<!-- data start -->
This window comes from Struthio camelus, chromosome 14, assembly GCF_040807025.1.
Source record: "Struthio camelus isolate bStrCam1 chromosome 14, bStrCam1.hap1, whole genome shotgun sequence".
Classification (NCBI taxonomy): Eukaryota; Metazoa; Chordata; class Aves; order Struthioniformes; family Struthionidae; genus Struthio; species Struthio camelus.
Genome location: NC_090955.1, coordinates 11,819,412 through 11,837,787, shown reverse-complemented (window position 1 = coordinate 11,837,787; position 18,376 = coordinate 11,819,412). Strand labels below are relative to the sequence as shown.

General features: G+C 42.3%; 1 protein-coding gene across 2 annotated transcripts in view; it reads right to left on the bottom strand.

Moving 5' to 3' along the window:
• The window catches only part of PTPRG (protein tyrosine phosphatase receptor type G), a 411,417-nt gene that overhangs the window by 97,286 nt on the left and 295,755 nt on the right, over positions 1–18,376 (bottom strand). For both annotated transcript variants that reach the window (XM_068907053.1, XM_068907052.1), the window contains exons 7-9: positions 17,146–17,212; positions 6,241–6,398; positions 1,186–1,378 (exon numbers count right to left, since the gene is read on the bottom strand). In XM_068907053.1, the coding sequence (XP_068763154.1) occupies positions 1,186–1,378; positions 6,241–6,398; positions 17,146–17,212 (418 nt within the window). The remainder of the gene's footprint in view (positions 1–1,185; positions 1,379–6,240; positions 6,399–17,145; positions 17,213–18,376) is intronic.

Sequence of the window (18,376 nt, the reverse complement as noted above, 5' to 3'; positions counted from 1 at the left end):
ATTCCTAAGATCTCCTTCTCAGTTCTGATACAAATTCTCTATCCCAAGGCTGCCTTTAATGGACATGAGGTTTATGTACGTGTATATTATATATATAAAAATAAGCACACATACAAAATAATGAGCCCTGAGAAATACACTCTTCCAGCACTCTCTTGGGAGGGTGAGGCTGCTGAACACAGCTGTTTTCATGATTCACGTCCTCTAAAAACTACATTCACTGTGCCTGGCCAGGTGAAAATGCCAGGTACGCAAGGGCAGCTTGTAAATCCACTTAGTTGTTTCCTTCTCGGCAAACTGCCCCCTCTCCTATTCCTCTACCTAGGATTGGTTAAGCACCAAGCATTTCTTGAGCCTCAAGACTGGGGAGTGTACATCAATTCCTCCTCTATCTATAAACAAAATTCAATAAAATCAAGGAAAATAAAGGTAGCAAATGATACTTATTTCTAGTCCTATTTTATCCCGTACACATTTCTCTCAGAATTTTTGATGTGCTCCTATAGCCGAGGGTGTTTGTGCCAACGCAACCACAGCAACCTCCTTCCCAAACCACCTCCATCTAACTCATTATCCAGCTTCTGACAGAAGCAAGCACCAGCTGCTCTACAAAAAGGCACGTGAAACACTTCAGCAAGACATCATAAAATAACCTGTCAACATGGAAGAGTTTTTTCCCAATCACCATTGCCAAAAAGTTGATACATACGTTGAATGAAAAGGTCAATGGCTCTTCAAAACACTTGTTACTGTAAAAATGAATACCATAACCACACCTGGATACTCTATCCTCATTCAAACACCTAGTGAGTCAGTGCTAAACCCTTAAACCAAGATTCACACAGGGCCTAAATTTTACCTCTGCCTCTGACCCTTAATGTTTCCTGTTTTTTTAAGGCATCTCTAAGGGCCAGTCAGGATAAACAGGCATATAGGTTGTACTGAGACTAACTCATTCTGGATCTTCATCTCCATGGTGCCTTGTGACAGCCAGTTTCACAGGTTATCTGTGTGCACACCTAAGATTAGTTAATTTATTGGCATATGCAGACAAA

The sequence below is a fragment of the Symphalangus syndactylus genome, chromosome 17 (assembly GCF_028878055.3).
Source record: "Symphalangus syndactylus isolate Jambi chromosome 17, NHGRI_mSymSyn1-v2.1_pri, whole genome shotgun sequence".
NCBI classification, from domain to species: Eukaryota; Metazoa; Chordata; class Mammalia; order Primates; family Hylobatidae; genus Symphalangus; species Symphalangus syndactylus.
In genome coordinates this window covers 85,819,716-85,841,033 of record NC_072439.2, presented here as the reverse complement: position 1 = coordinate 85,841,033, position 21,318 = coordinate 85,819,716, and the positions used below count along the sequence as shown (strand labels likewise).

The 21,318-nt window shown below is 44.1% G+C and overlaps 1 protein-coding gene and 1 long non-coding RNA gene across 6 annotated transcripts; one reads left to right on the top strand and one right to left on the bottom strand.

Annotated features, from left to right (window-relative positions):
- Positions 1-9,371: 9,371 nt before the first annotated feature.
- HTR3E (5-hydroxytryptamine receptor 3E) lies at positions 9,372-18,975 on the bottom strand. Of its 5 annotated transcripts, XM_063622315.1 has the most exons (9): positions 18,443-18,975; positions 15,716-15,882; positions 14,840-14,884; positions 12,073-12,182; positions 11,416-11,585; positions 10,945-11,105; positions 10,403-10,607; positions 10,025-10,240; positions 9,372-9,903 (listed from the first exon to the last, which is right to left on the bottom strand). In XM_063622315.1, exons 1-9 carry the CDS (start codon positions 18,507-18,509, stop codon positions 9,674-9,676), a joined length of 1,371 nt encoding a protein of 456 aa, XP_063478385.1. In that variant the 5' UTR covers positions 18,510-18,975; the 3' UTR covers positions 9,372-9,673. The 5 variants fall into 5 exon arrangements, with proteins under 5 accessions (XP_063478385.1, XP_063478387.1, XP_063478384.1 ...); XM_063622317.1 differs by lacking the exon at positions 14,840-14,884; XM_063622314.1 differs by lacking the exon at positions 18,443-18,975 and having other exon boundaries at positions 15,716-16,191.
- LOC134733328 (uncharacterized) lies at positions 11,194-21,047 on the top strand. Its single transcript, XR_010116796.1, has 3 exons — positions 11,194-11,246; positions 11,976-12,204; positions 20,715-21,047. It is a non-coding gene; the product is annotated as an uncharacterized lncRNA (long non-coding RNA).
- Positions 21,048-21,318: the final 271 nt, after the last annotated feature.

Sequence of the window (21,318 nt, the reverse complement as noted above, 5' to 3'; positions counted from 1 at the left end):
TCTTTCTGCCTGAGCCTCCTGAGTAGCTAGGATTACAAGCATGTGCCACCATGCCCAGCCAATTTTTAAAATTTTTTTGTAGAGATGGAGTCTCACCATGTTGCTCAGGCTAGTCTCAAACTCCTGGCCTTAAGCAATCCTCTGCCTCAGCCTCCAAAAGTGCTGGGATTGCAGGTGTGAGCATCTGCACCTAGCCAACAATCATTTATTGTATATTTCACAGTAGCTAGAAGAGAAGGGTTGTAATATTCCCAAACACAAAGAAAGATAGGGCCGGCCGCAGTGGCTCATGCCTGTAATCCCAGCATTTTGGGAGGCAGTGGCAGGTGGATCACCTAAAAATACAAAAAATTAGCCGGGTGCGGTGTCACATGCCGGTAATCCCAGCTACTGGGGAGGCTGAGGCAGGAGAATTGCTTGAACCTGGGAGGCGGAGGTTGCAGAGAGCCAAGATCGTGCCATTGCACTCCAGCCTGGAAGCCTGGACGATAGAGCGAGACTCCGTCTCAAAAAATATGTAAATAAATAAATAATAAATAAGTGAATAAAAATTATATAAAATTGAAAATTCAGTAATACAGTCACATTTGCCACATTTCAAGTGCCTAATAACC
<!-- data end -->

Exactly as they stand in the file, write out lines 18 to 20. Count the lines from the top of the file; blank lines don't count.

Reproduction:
- LOC134733328 (uncharacterized) lies at positions 11,194-21,047 on the top strand. Its single transcript, XR_010116796.1, has 3 exons — positions 11,194-11,246; positions 11,976-12,204; positions 20,715-21,047. It is a non-coding gene; the product is annotated as an uncharacterized lncRNA (long non-coding RNA).
- Positions 21,048-21,318: the final 271 nt, after the last annotated feature.

Sequence of the window (21,318 nt, the reverse complement as noted above, 5' to 3'; positions counted from 1 at the left end):